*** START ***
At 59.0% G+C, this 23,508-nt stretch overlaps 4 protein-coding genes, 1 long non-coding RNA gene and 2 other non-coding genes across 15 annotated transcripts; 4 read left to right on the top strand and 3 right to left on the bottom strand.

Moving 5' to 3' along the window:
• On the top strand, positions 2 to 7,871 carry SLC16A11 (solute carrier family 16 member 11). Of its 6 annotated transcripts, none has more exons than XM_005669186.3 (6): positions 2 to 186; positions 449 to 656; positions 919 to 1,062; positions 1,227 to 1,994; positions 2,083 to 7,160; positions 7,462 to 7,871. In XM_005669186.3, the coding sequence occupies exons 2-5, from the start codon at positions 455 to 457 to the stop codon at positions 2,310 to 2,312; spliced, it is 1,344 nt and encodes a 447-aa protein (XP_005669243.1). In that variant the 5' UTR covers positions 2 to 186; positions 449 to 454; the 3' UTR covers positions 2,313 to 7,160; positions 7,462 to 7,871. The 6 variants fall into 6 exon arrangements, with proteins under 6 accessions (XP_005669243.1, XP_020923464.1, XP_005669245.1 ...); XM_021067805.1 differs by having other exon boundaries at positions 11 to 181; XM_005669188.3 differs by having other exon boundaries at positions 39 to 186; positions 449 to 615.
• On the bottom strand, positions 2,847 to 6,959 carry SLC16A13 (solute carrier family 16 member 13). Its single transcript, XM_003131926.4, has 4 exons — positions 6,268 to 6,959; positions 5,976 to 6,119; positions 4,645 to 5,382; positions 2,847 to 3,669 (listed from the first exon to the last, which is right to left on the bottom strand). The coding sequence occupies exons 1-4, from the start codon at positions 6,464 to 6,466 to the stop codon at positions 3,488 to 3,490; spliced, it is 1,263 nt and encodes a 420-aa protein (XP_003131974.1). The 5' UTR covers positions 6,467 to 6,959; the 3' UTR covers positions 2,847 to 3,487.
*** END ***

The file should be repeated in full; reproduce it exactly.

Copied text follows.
At 59.0% G+C, this 23,508-nt stretch overlaps 4 protein-coding genes, 1 long non-coding RNA gene and 2 other non-coding genes across 15 annotated transcripts; 4 read left to right on the top strand and 3 right to left on the bottom strand.

Moving 5' to 3' along the window:
• On the top strand, positions 2 to 7,871 carry SLC16A11 (solute carrier family 16 member 11). Of its 6 annotated transcripts, none has more exons than XM_005669186.3 (6): positions 2 to 186; positions 449 to 656; positions 919 to 1,062; positions 1,227 to 1,994; positions 2,083 to 7,160; positions 7,462 to 7,871. In XM_005669186.3, the coding sequence occupies exons 2-5, from the start codon at positions 455 to 457 to the stop codon at positions 2,310 to 2,312; spliced, it is 1,344 nt and encodes a 447-aa protein (XP_005669243.1). In that variant the 5' UTR covers positions 2 to 186; positions 449 to 454; the 3' UTR covers positions 2,313 to 7,160; positions 7,462 to 7,871. The 6 variants fall into 6 exon arrangements, with proteins under 6 accessions (XP_005669243.1, XP_020923464.1, XP_005669245.1 ...); XM_021067805.1 differs by having other exon boundaries at positions 11 to 181; XM_005669188.3 differs by having other exon boundaries at positions 39 to 186; positions 449 to 615.
• On the bottom strand, positions 2,847 to 6,959 carry SLC16A13 (solute carrier family 16 member 13). Its single transcript, XM_003131926.4, has 4 exons — positions 6,268 to 6,959; positions 5,976 to 6,119; positions 4,645 to 5,382; positions 2,847 to 3,669 (listed from the first exon to the last, which is right to left on the bottom strand). The coding sequence occupies exons 1-4, from the start codon at positions 6,464 to 6,466 to the stop codon at positions 3,488 to 3,490; spliced, it is 1,263 nt and encodes a 420-aa protein (XP_003131974.1). The 5' UTR covers positions 6,467 to 6,959; the 3' UTR covers positions 2,847 to 3,487.